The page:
Am pleading with the government and other authorities to give us light which is very important to us, as Sierra Leoneans we need light, water and food for our survival.
Abdulai Sankoh, Businessman
As a business man, I am deeply concern about the increase in prices of petroleum products; a hike which is possibly caused by the ongoing crises in Europe. I do not expect that this will be over anytime soon. If the government doesn’t nip this in the bud, it has the potentials to reverse the current gains recorded by the government. As you also may know, with rising prices in petroleum products, we expect rising inflation and a further depletion of the purchasing power of the Leone currency that has the potential to plunge more Sierra Leoneans below the poverty line. Now is the time for the government to be very prudent to avoid exposing our economy to further global shocks.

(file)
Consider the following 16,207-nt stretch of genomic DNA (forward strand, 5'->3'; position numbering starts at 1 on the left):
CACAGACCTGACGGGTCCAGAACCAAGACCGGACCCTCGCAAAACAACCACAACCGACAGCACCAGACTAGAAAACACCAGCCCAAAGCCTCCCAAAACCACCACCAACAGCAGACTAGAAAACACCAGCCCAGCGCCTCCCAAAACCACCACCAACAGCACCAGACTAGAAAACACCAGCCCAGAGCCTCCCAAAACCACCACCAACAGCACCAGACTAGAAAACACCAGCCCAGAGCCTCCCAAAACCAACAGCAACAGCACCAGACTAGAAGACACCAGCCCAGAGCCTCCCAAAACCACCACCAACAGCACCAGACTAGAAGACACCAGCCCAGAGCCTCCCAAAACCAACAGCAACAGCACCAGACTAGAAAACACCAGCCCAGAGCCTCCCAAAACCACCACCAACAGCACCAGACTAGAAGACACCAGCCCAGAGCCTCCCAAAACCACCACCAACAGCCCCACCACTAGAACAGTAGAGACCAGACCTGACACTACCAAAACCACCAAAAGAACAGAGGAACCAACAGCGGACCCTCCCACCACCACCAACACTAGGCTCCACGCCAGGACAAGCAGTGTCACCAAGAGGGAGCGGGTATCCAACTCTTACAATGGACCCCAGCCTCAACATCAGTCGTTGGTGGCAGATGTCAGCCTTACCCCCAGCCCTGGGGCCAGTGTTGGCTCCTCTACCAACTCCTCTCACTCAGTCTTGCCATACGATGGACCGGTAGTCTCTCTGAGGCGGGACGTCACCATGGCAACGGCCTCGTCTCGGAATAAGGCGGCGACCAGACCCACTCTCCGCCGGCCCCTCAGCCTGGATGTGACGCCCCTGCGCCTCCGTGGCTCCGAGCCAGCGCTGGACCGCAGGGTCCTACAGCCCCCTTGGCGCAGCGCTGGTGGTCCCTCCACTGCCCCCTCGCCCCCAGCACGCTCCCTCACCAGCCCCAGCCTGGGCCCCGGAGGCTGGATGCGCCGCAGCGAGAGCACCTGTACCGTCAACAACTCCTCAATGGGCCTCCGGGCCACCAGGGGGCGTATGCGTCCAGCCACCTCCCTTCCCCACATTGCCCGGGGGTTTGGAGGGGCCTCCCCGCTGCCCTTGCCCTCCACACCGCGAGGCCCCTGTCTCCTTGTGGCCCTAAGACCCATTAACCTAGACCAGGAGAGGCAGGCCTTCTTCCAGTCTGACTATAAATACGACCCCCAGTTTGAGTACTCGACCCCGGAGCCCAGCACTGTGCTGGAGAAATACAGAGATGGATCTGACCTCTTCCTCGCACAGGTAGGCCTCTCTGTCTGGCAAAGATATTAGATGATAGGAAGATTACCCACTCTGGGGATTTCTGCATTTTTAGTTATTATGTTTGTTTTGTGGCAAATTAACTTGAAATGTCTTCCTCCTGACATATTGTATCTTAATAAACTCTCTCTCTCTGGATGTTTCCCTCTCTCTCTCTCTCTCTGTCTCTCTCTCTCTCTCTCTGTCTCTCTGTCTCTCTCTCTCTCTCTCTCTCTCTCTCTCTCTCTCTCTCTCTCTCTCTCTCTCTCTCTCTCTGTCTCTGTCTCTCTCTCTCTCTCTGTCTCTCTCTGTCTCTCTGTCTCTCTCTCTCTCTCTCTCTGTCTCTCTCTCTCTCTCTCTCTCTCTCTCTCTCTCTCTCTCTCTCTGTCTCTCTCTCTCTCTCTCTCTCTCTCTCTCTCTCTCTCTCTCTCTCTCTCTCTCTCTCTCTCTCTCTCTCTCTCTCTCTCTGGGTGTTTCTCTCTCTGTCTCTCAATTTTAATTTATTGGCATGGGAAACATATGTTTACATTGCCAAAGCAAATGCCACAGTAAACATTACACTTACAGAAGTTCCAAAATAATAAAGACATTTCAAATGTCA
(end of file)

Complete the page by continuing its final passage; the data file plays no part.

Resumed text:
Alimatu Rollings, Businesswoman
This light issue in the country has been a major concern to me because I use light every day at home and business centre. I use electricity to charge my phone, prepare food for two weeks and keep it in freezer for my children to have something to eat, but due to blackout everything in the freezer has got spoiled.
We really don’t know what to do again because nothing good is left for us. As for me, I think the leaders are not doing their work to make sure that they put things in place to tackle the light issue and they supposed to have plan A or B, but there is no preparation and they only think about themselves.
There is no light in the country, dollar price has increased, no pipe born water supply, fuel scarcity and many more odds. This kind of stress has led to the death of many young Sierra Leoneans that chose to live in other countries as illegal immigrant.